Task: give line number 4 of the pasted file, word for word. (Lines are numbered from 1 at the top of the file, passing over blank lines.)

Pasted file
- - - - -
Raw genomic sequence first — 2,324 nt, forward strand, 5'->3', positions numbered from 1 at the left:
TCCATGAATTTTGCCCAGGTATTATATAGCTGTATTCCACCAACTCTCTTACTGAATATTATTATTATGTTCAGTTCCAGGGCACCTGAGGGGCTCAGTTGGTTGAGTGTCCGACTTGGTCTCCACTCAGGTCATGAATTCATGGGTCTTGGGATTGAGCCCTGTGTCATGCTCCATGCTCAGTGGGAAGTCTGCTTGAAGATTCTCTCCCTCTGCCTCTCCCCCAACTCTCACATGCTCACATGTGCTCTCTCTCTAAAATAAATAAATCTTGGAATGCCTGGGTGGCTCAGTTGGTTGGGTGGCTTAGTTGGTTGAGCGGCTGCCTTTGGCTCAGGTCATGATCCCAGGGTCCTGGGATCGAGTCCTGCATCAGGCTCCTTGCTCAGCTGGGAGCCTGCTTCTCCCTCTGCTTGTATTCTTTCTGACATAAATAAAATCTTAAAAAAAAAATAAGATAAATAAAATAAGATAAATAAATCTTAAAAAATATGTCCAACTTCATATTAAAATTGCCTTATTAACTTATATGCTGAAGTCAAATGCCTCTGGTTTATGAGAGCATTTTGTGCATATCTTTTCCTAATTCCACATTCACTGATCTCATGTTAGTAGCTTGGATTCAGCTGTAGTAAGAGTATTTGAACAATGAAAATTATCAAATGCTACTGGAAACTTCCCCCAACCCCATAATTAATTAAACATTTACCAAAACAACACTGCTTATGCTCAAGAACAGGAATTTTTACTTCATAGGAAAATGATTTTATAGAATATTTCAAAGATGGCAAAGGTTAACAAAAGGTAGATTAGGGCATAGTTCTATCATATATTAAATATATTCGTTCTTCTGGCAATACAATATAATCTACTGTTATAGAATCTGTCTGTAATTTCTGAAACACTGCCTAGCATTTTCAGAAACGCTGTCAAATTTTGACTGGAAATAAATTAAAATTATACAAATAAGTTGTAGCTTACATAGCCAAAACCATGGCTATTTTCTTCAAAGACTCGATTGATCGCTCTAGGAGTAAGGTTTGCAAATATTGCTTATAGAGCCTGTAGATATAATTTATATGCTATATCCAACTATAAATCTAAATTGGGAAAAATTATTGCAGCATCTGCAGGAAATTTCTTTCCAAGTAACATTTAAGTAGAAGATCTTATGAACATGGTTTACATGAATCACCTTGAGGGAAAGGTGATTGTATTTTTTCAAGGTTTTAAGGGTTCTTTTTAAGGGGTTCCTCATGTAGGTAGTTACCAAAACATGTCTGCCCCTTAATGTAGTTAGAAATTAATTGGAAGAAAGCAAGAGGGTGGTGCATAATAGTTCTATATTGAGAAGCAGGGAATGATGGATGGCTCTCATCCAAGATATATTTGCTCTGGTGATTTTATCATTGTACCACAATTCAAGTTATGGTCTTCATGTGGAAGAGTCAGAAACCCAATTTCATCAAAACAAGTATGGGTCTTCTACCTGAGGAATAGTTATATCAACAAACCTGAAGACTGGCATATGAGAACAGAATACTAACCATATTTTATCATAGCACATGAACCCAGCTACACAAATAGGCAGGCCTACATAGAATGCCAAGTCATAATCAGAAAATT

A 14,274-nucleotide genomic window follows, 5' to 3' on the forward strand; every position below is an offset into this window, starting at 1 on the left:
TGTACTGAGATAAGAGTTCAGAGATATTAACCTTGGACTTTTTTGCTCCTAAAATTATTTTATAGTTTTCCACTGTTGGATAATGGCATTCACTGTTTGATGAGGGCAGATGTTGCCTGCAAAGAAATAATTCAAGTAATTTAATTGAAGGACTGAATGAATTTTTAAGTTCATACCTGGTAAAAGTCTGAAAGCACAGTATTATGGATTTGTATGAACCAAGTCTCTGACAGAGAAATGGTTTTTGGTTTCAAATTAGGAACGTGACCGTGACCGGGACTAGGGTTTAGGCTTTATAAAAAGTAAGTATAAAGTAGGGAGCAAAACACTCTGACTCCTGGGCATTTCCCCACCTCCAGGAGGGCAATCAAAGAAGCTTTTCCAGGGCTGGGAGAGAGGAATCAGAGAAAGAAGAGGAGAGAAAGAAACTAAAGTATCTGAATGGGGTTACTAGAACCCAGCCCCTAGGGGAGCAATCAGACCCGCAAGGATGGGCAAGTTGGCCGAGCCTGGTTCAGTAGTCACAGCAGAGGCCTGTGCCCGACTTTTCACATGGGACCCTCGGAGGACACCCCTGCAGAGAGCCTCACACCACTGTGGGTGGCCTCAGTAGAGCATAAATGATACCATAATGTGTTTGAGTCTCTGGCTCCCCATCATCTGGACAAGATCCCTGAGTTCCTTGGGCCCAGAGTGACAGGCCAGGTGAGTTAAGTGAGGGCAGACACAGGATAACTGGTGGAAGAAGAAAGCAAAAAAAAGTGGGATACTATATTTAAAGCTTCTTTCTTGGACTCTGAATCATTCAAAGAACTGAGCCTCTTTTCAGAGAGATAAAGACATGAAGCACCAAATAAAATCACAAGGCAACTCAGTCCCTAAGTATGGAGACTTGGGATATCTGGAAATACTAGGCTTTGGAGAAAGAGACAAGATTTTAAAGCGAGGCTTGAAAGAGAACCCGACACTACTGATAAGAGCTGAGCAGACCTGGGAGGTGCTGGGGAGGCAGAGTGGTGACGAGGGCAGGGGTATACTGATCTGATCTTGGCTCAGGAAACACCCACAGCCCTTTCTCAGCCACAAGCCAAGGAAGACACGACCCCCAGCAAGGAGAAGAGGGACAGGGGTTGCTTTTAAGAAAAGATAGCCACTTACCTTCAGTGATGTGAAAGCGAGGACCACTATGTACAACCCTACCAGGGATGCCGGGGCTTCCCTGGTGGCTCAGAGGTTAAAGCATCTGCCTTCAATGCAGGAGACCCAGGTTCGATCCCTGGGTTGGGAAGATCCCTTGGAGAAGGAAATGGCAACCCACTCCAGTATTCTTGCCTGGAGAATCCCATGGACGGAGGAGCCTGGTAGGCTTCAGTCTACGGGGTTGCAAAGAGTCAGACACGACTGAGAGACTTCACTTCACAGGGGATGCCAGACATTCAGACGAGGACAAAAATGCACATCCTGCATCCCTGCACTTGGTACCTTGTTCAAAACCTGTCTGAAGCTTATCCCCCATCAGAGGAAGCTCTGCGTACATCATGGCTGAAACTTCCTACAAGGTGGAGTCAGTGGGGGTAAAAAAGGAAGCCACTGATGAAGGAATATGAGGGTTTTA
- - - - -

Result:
TGTACTGAGATAAGAGTTCAGAGATATTAACCTTGGACTTTTTTGCTCCTAAAATTATTTTATAGTTTTCCACTGTTGGATAATGGCATTCACTGTTTGATGAGGGCAGATGTTGCCTGCAAAGAAATAATTCAAGTAATTTAATTGAAGGACTGAATGAATTTTTAAGTTCATACCTGGTAAAAGTCTGAAAGCACAGTATTATGGATTTGTATGAACCAAGTCTCTGACAGAGAAATGGTTTTTGGTTTCAAATTAGGAACGTGACCGTGACCGGGACTAGGGTTTAGGCTTTATAAAAAGTAAGTATAAAGTAGGGAGCAAAACACTCTGACTCCTGGGCATTTCCCCACCTCCAGGAGGGCAATCAAAGAAGCTTTTCCAGGGCTGGGAGAGAGGAATCAGAGAAAGAAGAGGAGAGAAAGAAACTAAAGTATCTGAATGGGGTTACTAGAACCCAGCCCCTAGGGGAGCAATCAGACCCGCAAGGATGGGCAAGTTGGCCGAGCCTGGTTCAGTAGTCACAGCAGAGGCCTGTGCCCGACTTTTCACATGGGACCCTCGGAGGACACCCCTGCAGAGAGCCTCACACCACTGTGGGTGGCCTCAGTAGAGCATAAATGATACCATAATGTGTTTGAGTCTCTGGCTCCCCATCATCTGGACAAGATCCCTGAGTTCCTTGGGCCCAGAGTGACAGGCCAGGTGAGTTAAGTGAGGGCAGACACAGGATAACTGGTGGAAGAAGAAAGCAAAAAAAAGTGGGATACTATATTTAAAGCTTCTTTCTTGGACTCTGAATCATTCAAAGAACTGAGCCTCTTTTCAGAGAGATAAAGACATGAAGCACCAAATAAAATCACAAGGCAACTCAGTCCCTAAGTATGGAGACTTGGGATATCTGGAAATACTAGGCTTTGGAGAAAGAGACAAGATTTTAAAGCGAGGCTTGAAAGAGAACCCGACACTACTGATAAGAGCTGAGCAGACCTGGGAGGTGCTGGGGAGGCAGAGTGGTGACGAGGGCAGGGGTATACTGATCTGATCTTGGCTCAGGAAACACCCACAGCCCTTTCTCAGCCACAAGCCAAGGAAGACACGACCCCCAGCAAGGAGAAGAGGGACAGGGGTTGCTTTTAAGAAAAGATAGCCACTTACCTTCAGTGATGTGAAAGCGAGGACCACTATGTACAACCCTACCAGGGATGCCGGGGCTTCCCTGGTGGCTCAGAGGTTAAAGCATCTGCCTTCAATGCAGGAGACCCAGGTTCGATCCCTGGGTTGGGAAGATCCCTTGGAGAAGGAAATGGCAACCCACTCCAGTATTCTTGCCTGGAGAATCCCATGGACGGAGGAGCCTGGTAGGCTTCAGTCTACGGGGTTGCAAAGAGTCAGACACGACTGAGAGACTTCACTTCACAGGGGATGCCAGACATTCAGACGAGGACAAAAATGCACATCCTGCATCCCTGCACTTGGTACCTTGTTCAAAACCTGTCTGAAGCTTATCCCCCATCAGAGGAAGCTCTGCGTACATCATGGCTGAAACTTCCTACAAGGTGGAGTCAGTGGGGGTAAAAAAGGAAGCCACTGATGAAGGAATATGAGGGTTTTA